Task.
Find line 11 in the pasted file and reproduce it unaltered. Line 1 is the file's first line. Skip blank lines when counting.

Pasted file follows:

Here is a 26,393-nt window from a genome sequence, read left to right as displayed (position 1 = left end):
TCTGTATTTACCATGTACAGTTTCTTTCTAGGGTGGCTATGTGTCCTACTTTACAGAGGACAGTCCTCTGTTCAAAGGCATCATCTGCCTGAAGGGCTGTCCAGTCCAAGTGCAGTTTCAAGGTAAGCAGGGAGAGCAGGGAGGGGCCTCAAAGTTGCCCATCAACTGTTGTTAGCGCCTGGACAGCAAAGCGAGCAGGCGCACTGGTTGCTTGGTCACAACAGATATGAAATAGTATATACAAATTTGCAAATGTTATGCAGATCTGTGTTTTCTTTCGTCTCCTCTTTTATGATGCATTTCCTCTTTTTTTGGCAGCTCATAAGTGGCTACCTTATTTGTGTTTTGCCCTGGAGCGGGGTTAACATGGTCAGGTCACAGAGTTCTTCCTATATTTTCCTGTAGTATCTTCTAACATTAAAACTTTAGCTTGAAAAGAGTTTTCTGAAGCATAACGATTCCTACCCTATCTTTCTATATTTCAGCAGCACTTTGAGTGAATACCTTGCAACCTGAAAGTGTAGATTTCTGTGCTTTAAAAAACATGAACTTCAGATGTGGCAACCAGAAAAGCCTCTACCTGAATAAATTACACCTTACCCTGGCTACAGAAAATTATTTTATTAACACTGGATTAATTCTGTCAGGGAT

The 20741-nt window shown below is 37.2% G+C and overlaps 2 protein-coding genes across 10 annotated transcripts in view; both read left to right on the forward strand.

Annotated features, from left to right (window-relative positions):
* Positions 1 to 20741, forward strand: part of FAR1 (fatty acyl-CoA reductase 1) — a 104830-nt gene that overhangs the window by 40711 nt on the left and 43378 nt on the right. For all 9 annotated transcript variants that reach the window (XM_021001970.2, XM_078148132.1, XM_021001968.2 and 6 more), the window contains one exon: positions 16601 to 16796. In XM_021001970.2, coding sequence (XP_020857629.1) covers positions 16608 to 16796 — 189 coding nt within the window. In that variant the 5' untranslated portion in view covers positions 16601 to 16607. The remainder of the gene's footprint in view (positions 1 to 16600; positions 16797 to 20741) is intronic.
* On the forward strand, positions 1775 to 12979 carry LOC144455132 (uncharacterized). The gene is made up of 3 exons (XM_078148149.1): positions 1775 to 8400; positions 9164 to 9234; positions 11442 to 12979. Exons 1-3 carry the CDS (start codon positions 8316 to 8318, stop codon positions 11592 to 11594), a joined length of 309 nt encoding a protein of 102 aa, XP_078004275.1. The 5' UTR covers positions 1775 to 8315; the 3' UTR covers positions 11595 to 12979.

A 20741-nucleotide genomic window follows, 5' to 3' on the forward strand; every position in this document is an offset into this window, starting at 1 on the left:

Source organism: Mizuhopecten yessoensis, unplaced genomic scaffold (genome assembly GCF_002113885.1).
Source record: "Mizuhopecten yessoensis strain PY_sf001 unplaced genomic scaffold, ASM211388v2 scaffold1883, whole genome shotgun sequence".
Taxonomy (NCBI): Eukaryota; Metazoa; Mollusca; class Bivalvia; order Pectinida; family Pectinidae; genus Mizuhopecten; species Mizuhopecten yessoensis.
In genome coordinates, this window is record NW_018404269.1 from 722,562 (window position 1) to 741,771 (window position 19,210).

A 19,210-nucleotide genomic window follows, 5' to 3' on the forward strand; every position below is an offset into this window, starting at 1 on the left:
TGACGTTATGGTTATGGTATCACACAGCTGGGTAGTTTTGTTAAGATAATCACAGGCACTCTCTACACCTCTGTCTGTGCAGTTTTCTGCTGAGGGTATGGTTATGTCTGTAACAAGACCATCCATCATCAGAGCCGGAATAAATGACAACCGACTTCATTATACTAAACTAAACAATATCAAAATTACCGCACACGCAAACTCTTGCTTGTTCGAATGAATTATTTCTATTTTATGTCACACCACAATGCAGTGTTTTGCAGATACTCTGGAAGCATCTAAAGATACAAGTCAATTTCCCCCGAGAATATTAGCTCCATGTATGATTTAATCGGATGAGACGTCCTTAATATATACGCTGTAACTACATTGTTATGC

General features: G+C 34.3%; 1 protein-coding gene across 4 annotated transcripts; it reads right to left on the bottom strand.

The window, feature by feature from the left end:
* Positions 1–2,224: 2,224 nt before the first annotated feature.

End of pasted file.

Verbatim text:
In genome coordinates, this window is record NW_018404269.1 from 722,562 (window position 1) to 741,771 (window position 19,210).